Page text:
Monday, October 3, 2011

Mike Horton on Multi-Site Churches

Over at the The White Horse Inn Dr. Mike Horton weighs in on the multi-site church model that is now sweeping across the land. 

Unfamiliar term?  Well consider this thumbnail sketch: well-known pastor of a mega-church wants to expand his ministry.  Through the 'miracle' of technology he can do that without leaving his own congregation.  Through a satellite uplink he can broadcast himself and his sermon to any number of locales either within a metropolitan area or beyond.  The local site may or may not have its own worship leader and praise band.  Usually there is an assistant pastor from the main church present -- Why, I'm not sure except to oversee the administration of the Lord's Supper.  Thus, people don't need to drive 30 miles to hear their favorite preacher they only need to find the closest site where the sermons are downloaded live. 

Horton addresses this topic from the perspective of church government.  He finds it to be heirarchical, which is contrary to both Presbyterianism and Congregationalism.  The former is predicated on shared, representative leadership expressed through elders.  Such churches are 'connected' to other churches through Presbyteries (regional bodies) and General Assemblies (national bodies).  The latter is predicated on the belief that the local church governs its own affairs with every member having a vote.  His analysis, like always, is worth reading. 

I have written about this as well coming at it from a slightly different angle.  In the multi-site approach I see entrepreneurism being expressed as churches employ the 'franchise model' of doing church.  The well-known pastor and his church are the 'product'.  They seek to expand 'market share' by opening up new sites where the 'product' can be 'sold'.  Franchising is predicated on consistency of product and service.  The satellite link provides the first ingredient.  The assistant pastor (read 'hired hand') provides the second.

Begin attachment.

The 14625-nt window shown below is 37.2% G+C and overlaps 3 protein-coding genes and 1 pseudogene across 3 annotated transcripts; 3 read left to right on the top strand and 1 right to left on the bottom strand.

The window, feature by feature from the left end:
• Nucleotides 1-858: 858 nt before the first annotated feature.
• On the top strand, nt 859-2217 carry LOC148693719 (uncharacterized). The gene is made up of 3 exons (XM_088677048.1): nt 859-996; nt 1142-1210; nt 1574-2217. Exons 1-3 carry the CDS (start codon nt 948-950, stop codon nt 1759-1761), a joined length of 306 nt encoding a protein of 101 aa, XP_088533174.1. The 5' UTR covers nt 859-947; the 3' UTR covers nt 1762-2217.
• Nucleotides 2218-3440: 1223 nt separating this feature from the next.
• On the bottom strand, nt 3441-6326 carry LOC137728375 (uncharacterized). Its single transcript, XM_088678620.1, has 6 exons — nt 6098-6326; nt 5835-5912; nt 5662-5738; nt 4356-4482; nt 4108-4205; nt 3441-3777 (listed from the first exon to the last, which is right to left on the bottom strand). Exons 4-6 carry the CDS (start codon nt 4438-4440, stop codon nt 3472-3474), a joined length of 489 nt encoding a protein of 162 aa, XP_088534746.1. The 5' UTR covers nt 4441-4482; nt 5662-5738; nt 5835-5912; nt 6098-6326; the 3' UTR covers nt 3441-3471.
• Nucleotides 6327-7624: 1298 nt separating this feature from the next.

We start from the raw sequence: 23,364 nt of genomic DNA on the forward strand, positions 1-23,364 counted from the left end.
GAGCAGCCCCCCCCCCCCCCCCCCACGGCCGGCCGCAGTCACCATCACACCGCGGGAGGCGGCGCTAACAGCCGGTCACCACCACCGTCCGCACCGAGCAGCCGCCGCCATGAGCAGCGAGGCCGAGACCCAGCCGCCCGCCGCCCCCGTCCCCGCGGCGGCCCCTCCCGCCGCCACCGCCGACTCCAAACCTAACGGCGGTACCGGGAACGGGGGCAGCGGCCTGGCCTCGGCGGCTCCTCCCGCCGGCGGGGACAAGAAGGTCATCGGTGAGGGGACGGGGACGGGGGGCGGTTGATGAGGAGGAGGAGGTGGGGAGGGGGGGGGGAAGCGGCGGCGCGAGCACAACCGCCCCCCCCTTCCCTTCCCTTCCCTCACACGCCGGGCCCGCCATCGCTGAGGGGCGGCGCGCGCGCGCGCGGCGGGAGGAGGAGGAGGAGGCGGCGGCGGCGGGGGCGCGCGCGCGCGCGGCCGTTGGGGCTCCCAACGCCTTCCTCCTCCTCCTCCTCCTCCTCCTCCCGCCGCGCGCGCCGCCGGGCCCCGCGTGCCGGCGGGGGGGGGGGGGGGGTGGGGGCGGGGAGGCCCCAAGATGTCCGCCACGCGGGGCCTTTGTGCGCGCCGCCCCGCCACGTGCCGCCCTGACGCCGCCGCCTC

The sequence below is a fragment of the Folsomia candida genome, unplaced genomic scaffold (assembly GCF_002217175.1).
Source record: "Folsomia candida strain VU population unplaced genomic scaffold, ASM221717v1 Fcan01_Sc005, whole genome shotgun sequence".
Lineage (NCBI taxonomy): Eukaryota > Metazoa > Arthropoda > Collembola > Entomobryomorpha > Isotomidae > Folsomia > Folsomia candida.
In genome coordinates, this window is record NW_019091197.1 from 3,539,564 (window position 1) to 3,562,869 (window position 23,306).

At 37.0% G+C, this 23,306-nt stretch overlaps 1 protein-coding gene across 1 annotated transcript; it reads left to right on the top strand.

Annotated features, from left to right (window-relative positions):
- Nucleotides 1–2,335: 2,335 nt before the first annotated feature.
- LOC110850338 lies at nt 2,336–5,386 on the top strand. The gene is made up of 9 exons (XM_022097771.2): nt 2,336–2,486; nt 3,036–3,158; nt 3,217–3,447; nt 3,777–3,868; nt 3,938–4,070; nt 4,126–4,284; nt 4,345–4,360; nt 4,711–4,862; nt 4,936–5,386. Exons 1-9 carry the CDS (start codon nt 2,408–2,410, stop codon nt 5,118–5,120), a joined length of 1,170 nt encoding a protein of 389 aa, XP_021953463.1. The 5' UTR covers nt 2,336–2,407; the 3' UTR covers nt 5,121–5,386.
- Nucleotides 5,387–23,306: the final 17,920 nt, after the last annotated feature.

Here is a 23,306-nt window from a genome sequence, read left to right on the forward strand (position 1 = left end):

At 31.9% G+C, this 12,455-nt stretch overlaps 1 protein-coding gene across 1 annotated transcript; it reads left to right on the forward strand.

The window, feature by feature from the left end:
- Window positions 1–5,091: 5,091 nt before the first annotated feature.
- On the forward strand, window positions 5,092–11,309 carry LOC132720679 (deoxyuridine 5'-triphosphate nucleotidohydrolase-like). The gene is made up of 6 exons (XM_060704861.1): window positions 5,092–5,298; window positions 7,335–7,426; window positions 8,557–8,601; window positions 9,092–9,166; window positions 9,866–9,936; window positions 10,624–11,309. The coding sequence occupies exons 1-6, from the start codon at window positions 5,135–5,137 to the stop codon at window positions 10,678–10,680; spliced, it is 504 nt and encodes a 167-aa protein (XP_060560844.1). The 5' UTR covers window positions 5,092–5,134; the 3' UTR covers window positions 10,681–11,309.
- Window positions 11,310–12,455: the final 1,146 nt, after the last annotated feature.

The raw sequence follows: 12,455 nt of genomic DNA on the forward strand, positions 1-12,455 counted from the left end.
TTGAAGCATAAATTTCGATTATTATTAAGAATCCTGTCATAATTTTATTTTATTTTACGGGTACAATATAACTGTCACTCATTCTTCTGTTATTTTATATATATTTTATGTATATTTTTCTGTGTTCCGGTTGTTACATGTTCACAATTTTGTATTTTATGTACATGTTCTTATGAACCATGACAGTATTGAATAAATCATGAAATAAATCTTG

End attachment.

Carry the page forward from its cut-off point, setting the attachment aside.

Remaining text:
You can read my earlier posts here and here.  Also click on "Church Growth" at the right to find similiar articles. 


Jonathan said...

Your analysis and Horton's go hand in hand. The entrpreneurial nature of multi-site churches is essentially capitalistic, and it therefore becomes hierarchical of necessity. The company that markets its product best and gives people what they want at low cost and commitment naturally rises to the top and gains power and prestige over against its competitors.

Little can be more averse to a biblical ecclesiology than this.

Dave Sarafolean said...

Thanks Jonathan!

sbo said...

I realize those are forsbobet doggies but I would be hard pressed not to eat one ;)